Not everything in the disaster relief bill, aimed at helping victims of this fall's Superstorm Sandy, relates to the storm.
"The upshot is that there are billions of dollars in spending that is not Sandy related," accorind to a report released Thursday by Taxpayers for Common Sense, a budget watchdog group.
An amendment to the House bill, due to be considered next week, "also strips out any local or state cost share for billions of dollars of Corps of Engineers projects – projects that were cost-shared in any previous disaster response."
Here are some highlights, as reported by the group:
- $25 million to improve weather forecasting and hurricane intensity forecasting.
- $1 million for DEA to repair or replace 15 vehicles as well as some technology (BATF gets $230K to replace three vehicles and some furniture). For the record, the Department of Justice has over 40,000 vehicles – this should come out of agency budgets, not emergency.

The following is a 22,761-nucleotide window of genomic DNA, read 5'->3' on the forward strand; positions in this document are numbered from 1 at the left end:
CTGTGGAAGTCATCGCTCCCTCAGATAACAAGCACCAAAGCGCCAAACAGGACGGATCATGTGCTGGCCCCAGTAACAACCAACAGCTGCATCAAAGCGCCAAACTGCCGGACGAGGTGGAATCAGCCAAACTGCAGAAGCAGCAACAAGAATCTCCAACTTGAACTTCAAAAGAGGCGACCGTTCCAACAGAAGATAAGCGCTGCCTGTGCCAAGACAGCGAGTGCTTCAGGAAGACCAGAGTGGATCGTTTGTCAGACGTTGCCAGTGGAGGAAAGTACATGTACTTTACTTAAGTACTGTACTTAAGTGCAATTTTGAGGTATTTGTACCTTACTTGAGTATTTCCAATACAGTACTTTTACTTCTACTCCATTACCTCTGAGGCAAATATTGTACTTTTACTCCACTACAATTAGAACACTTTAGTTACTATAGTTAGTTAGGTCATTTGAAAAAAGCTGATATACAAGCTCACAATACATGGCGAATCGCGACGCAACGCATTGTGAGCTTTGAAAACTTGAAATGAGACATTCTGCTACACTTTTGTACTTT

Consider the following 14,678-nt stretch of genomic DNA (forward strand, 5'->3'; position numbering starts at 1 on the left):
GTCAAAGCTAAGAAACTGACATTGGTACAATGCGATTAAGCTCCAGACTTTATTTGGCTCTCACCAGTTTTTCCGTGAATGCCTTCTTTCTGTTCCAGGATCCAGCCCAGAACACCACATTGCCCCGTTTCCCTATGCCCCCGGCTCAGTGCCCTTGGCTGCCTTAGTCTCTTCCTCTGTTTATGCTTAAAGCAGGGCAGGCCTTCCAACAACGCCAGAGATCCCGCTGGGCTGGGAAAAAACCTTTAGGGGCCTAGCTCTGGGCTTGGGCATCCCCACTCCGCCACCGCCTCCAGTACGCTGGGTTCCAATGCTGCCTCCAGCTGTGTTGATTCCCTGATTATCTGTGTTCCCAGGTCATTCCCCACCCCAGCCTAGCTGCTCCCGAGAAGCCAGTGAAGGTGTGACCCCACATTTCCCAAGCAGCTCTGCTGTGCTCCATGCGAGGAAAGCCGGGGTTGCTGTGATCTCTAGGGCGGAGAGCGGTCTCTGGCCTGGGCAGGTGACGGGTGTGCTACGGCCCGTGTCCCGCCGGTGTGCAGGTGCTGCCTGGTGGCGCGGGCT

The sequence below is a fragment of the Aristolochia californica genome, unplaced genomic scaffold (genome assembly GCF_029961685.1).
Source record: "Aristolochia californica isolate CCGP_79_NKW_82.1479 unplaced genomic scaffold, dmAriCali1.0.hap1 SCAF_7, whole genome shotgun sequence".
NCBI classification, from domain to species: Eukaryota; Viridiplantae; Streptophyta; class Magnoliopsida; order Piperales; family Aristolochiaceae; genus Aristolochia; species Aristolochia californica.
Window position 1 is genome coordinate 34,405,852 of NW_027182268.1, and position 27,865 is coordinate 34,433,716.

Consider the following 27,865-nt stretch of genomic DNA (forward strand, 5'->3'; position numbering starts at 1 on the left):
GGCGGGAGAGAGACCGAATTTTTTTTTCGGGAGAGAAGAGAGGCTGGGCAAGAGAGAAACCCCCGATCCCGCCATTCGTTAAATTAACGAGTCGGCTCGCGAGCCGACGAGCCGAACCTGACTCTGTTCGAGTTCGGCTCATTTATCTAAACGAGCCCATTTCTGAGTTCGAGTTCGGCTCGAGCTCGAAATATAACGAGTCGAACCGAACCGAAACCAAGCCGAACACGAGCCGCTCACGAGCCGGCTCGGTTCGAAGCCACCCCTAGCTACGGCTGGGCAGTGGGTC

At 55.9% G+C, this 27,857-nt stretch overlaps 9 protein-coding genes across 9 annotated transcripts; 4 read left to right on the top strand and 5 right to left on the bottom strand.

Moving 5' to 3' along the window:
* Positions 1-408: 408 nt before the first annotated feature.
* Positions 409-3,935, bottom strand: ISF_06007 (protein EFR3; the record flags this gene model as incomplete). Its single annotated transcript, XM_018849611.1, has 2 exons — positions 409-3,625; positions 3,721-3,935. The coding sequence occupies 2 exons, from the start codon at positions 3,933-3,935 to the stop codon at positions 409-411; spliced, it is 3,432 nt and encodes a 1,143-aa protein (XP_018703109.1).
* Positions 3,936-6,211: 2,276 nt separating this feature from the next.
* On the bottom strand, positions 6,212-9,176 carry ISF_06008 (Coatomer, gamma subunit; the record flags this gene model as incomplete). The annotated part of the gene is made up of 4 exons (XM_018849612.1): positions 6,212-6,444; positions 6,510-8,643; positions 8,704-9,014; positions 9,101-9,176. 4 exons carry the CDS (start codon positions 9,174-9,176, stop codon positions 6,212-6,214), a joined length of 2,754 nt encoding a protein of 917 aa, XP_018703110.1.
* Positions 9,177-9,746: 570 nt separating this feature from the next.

- $5.37 million for Army O&M to repair damaged facilities. This represents 0.01 percent of the Army’s FY12 regular O&M account (no war spending). I think a few sergeants could rummage through the couch cushions to come up with $5.37 million instead of emergency funding.
- $3.461 billion for Corps construction projects, $2.9 billion of which is for the Sandy region, and sand pumping on beaches would be at full federal expense. Normal cost-share (even in disasters like Katrina) is 65 percent federal, 35 percent local or state.
- $10 million for FBI salaries and expenses (this is more than double the $4 million requested by the President and in the previous Senate bill)
- $2 million for Smithsonian roof repairs
- $118 million for AMTRAK - $86 million more than the President requested and will be used on non-Sandy related Northeast Corridor upgrades
- $2 billion for Federal Highway Administration to spend on roads across the country (obviously not Sandy related)
- $16 billion Community Development Fund that would go to not only Sandy states but to any major disaster declarations of 2011, 2012, and 2013 (OH had the latest major disaster declaration on January 3, 2013 – for Sandy!). That encompasses 47 states and Puerto Rico. Want to know who’s left out? Sorry Arizona, Michigan, and South Carolina, thanks for playing. Maybe you’ll have a disaster later this year.